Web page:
The diversification story

India’s dietary diversification story has triggered interest not just among culinary enthusiasts. The interpretation of declining per capita cereal consumption has been a contested area among economists disagreeing over the welfare impact of economic liberalisation.

Left-leaning economist Utsa Patnaik, a professor emeritus at Jawaharlal Nehru University, has been arguing that declining per capita cereal consumption along with a decline in average calorie levels are reflective of an increase in poverty which is not captured in official estimates. The official view -- one accepted by most economists -- is that the decline in cereal consumption is a result of dietary diversification which has happened because of increase in incomes, reflected in falling poverty levels. Princeton economist Angus Deaton, who won the Nobel Prize last year, has also participated in the debate along with Jean Dreze. While disagreeing with Patnaik’s view, they called for circumspection about India’s official poverty numbers. An earlier Economics Express piece published in Mint discussed some of these issues in detail.

Also Read: Angus Deaton, poverty debates and Indian statistics

Comparison of undernutrition figures with Indian poverty estimates underlines Deaton’s doubts. As per official estimates, poverty came down by more than 14 percentage points between 1993-94 and 2011-12 in India. According to FAO’s estimates, the percentage of undernourished persons came down by merely 6.5 percentage points between 1991-93 and 2011-13 (three year averages).

What has been the extent and nature of dietary diversification in post-reform India? Basically, cereals have made way for more fruits and vegetables, while the share of protein-rich food items has been broadly the same. The Indian dietary diversification seems to be nothing when compared to the change which has taken place in the average Chinese person’s diet, where cereals and other calorie-rich items constitute just around a quarter of the diet.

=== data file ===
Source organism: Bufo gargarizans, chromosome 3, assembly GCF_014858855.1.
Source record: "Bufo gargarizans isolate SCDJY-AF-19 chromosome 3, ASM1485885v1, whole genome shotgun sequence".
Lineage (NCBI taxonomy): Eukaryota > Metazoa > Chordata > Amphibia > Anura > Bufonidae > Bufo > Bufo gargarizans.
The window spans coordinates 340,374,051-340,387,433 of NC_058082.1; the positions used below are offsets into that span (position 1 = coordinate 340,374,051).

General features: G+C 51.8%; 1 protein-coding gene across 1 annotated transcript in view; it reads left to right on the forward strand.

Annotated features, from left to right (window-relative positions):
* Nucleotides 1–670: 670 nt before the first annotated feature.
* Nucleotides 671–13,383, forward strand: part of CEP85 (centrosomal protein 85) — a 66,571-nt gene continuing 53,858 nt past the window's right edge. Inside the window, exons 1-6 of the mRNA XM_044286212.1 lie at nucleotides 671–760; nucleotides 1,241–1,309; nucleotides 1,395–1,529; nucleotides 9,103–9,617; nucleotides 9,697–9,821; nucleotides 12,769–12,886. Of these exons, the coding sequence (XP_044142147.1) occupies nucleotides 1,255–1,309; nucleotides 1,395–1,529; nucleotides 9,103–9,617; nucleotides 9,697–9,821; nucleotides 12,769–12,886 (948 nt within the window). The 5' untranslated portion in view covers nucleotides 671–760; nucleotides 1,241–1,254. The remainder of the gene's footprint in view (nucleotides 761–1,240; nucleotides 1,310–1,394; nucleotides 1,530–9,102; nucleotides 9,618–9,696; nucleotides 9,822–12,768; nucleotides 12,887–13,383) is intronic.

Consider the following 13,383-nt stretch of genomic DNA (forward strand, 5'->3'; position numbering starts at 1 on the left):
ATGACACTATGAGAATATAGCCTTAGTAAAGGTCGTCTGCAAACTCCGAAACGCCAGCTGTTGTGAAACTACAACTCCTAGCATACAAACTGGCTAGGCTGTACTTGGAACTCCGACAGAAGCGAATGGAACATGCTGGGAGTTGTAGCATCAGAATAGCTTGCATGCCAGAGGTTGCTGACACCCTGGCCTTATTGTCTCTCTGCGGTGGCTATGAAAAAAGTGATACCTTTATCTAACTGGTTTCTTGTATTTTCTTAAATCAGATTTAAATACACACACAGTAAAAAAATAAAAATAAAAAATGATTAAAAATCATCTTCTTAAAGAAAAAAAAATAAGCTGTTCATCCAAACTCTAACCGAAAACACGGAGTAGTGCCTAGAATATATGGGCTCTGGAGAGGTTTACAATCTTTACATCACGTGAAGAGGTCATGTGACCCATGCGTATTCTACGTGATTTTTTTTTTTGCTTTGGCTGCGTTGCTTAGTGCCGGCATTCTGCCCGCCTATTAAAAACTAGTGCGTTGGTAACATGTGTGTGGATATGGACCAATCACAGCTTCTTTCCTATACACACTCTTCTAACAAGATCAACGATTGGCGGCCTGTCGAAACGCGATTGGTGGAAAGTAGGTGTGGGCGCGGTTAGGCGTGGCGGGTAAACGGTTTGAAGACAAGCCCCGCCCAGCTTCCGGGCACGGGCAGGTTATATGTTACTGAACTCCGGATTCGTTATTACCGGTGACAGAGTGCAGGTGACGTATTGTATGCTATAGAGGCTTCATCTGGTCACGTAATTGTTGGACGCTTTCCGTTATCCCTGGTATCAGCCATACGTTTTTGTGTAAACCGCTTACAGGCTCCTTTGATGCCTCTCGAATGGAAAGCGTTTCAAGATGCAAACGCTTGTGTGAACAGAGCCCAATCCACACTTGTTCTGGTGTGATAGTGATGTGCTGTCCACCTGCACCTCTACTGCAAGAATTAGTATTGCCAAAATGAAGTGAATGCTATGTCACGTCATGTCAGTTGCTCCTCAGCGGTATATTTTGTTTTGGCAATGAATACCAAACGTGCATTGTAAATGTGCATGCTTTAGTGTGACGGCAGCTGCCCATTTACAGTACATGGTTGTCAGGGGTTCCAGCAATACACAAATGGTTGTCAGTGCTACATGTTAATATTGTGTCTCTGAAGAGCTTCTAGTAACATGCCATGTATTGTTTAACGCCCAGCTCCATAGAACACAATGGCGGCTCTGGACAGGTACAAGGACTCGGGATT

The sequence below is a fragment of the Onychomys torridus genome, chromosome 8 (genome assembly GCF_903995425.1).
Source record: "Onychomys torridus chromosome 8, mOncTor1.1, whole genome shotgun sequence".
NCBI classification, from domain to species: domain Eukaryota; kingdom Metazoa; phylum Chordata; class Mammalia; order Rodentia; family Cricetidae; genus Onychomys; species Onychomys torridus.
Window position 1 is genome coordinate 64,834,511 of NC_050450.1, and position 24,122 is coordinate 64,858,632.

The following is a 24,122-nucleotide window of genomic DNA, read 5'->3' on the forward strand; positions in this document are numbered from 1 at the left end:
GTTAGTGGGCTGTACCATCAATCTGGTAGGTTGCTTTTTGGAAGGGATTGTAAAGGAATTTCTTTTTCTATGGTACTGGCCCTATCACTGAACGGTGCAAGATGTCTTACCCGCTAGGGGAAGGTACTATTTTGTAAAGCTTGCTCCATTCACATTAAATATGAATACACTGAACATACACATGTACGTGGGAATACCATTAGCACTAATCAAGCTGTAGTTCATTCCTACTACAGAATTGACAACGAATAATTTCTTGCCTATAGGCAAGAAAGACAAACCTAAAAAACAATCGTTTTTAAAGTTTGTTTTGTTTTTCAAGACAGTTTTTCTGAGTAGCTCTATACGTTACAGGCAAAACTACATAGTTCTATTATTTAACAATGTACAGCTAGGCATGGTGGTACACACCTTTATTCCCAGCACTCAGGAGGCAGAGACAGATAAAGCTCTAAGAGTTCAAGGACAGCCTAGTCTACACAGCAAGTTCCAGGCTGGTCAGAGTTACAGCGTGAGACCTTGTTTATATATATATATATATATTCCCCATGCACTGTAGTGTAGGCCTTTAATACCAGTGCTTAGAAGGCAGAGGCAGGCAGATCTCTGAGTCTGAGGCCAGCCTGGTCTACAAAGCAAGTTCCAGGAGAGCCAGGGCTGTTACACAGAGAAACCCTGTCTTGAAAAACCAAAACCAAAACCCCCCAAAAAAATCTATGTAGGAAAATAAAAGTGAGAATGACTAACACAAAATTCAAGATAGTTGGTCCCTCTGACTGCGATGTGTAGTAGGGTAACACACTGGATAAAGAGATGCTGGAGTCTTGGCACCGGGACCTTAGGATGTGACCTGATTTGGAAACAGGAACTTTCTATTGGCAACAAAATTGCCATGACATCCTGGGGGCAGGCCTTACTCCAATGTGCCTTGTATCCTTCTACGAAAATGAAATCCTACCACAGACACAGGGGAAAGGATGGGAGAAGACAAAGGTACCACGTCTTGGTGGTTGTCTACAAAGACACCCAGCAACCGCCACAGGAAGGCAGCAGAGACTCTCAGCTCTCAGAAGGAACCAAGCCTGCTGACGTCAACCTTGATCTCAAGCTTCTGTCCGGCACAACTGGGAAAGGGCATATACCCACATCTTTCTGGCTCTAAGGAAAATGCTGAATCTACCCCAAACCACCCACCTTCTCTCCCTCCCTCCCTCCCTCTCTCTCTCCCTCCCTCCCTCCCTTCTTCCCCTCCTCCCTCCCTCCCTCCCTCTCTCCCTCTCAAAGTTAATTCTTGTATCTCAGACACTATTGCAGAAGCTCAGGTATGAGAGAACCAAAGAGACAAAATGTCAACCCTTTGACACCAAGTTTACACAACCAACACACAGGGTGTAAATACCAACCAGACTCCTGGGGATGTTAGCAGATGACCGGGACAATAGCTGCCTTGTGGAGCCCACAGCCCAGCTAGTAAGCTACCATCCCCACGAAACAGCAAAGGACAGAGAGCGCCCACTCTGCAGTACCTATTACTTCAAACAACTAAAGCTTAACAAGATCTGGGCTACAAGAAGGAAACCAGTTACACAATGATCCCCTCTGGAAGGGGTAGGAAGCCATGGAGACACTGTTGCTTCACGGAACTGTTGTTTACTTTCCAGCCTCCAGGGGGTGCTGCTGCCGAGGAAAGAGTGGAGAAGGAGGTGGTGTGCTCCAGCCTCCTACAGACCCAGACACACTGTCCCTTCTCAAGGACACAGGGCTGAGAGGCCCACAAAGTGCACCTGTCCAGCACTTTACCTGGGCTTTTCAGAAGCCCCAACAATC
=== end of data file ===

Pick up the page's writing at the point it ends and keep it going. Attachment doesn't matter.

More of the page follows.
The India-China gap becomes starker when one compares the total amount of per capita food supply in the two countries. In 1961, total per capita food supply was almost the same in the two countries. By 2013, an average Chinese ate almost double of what was available to the average Indian.

So is the plate still half full after 25 years of economic reforms for the average Indian?

The fact that Chinese diets have become more diverse and rich than Indian diets shows masses have gained from the reforms in China unlike India, said Ashok Gulati, chair professor for agriculture at Indian Council for Research on International Economic Relations. The Chinese started their reforms with agriculture, whereas Indian reforms were more elitist in nature, focusing only on trade and industry. As a result, our agricultural production has grown at a much slower pace than China’s. The failure is also visible in the difference between malnutrition indicators in the two countries, Gulati added.